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Six-month mortality and cardiac catheterization in non-ST-segment elevation myocardial infarction patients with anemia

Wu, Wen-Chiha,b; Waring, Molly E.c; Lessard, Darleenc; Yarzebski, Jorgec; Gore, Joeld; Goldberg, Robert J.c

doi: 10.1097/MCA.0b013e3283471fb1
Pathophysiology and Natural History

Background It is unknown how anemia influences the invasive management of patients with non-ST-segment elevation myocardial infarction (NSTEMI) and associated mortality. We investigated whether receipt of cardiac catheterization relates to 6-month death rates among patients with different severity of anemia.

Methods We used data from the population-based Worcester Heart Attack Study, which included 2634 patients hospitalized with confirmed NSTEMI, from three percutaneous coronary intervention-capable medical centers in the Worcester (Massachusetts, USA) metropolitan area, during five biennial periods between 1997 and 2005. Severity of anemia was categorized using admission hematocrit levels: less than or equal to 30.0% (moderate-to-severe anemia), 30.1–39.0% (mild anemia), and more than 39.0% (no anemia). Propensity matching and conditional logistic regression adjusting for hospital use of aspirin, heparin, and plavix compared 6-month postadmission all-cause mortality rates in relation to cardiac catheterization during NSTEMI hospitalization.

Results Compared with patients without anemia, patients with anemia were less likely to undergo cardiac catheterization {adjusted odds ratio (AOR) 0.79 [95% confidence interval (CI): 0.67–0.95] for mild anemia and 0.45 (95% CI: 0.42–0.49) for moderate-to-severe anemia}. After propensity matching, cardiac catheterization was associated with lower 6-month death rates only in patients without anemia [AOR 0.26 (95% CI: 0.09–0.79)] but not in patients with mild anemia [AOR 0.55 (95% CI: 0.25–1.23)]. The small number of patients rendered data inconclusive for patients with moderate-to-severe anemia.

Conclusion Anemia at the time of hospitalization for NSTEMI was associated with lower utilization of cardiac catheterization. However, cardiac catheterization use was associated with a decreased risk of dying at 6 months after hospital admission only in patients without anemia.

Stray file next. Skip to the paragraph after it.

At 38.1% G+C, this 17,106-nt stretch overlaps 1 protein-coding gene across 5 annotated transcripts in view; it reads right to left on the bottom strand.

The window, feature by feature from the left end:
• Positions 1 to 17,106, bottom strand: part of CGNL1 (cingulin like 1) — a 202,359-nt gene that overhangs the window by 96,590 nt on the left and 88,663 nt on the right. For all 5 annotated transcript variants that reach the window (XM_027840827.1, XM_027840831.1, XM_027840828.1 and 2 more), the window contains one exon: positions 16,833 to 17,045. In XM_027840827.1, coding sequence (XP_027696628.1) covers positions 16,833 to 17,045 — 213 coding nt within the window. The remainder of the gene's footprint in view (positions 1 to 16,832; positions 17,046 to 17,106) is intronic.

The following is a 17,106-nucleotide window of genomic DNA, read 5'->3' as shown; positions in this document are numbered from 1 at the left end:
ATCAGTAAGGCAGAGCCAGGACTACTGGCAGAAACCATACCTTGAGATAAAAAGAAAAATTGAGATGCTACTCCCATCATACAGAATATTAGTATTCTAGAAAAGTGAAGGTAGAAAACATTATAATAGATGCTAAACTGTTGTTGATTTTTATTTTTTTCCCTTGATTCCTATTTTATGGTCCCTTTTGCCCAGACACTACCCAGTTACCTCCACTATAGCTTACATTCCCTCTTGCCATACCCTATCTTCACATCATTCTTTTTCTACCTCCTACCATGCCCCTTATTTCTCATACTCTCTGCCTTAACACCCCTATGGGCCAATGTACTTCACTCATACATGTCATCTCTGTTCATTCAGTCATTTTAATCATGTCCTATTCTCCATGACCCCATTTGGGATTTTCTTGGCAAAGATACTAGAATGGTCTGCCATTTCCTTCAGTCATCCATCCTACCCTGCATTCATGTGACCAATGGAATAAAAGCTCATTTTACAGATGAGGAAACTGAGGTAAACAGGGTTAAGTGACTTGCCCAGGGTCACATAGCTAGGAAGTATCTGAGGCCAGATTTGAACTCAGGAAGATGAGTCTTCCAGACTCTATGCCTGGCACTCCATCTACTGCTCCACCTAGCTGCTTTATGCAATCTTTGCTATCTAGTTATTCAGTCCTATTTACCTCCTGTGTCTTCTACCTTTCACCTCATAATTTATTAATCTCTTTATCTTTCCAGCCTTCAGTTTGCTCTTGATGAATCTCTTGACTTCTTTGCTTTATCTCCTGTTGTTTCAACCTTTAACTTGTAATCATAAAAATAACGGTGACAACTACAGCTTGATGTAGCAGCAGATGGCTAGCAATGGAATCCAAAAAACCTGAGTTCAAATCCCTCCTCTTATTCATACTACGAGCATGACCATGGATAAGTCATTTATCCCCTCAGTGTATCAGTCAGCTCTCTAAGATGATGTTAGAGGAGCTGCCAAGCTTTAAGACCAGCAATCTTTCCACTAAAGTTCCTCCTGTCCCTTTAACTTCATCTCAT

aResearch Enhancement Award Program and the Medical Service, Providence Veterans Affairs Medical Center

bDepartment of Medicine and Community Health, Warren Alpert Medical School, Brown University

cand Departments of Quantitative Health Sciences

dMedicine, University of Massachusetts Medical School, Worcester, Massachusetts, USA

Correspondence to Robert J. Goldberg, PhD, Department of Quantitative Health Sciences, University of Massachusetts Medical School, 55 Lake Avenue North, 377 Plantation Street, Suite 305, Worcester, MA 01655, USA Tel: +1 508 856 3991; fax: +1 508 856 4596; e-mail: Robert.Goldberg@umassmed.edu

This study was made possible by the cooperation of the medical records, administration, and cardiology departments of participating hospitals in the Worcester metropolitan area. The views expressed in this study are those of the authors and do not necessarily reflect the position or policy of the Department of Veterans Affairs.

Parts of this study were presented as a poster in the 2009 National American Heart Association meeting in Orlando, Florida, USA.

Received January 24, 2011

Accepted March 24, 2011

© 2011 Lippincott Williams & Wilkins, Inc.